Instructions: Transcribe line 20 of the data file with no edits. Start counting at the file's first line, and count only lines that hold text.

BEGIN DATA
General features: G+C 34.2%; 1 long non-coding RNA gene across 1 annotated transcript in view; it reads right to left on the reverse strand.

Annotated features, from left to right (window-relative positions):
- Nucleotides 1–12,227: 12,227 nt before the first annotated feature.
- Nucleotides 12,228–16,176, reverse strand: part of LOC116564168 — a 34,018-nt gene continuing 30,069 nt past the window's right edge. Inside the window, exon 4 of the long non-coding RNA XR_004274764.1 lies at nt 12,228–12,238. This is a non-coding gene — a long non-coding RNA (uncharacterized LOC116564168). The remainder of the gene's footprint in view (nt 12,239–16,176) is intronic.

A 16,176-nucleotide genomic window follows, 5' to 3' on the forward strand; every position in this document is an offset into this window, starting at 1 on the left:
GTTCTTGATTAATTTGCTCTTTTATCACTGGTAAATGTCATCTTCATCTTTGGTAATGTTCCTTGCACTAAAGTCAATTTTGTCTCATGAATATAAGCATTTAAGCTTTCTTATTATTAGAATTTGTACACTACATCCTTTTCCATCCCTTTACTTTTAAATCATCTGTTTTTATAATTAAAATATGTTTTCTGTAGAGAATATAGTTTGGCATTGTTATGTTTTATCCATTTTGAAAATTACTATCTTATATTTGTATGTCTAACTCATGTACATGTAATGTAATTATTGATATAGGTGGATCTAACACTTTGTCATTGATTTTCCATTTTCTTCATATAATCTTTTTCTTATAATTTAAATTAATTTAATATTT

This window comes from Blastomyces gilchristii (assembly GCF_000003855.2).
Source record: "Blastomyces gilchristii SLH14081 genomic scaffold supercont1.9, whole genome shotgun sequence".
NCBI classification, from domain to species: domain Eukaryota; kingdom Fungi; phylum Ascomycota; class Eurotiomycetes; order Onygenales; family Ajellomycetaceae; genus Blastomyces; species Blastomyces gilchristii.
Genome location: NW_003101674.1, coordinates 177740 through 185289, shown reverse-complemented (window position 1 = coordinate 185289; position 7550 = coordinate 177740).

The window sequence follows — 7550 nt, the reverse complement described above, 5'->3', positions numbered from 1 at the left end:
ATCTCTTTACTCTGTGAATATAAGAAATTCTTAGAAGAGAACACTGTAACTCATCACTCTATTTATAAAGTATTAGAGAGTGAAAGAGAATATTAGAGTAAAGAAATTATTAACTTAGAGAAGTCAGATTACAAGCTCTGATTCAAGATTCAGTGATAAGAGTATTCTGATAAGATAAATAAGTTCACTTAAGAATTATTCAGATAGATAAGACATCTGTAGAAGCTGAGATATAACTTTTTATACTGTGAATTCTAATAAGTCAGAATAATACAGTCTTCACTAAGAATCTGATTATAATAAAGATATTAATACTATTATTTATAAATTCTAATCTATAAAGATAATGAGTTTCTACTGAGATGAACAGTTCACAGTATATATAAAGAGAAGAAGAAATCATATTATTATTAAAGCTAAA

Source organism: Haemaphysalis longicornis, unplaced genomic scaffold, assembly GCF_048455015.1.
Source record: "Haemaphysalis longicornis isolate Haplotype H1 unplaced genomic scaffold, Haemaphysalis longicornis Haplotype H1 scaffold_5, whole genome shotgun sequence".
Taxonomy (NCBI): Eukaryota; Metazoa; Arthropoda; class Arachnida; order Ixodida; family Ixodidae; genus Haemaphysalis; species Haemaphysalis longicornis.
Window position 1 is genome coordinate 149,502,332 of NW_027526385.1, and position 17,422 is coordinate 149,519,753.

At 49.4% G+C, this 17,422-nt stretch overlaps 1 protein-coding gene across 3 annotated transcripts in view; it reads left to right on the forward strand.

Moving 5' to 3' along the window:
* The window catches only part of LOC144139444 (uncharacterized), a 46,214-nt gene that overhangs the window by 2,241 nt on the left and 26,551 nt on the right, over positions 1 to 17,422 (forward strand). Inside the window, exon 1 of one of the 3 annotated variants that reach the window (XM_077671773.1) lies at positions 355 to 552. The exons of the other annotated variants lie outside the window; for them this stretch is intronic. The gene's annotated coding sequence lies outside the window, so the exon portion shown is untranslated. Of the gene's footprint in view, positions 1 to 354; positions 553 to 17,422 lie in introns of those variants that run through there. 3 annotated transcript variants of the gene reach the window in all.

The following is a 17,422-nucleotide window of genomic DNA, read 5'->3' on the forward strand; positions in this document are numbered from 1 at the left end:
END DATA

The following is a 17,422-nucleotide window of genomic DNA, read 5'->3' on the forward strand; positions in this document are numbered from 1 at the left end: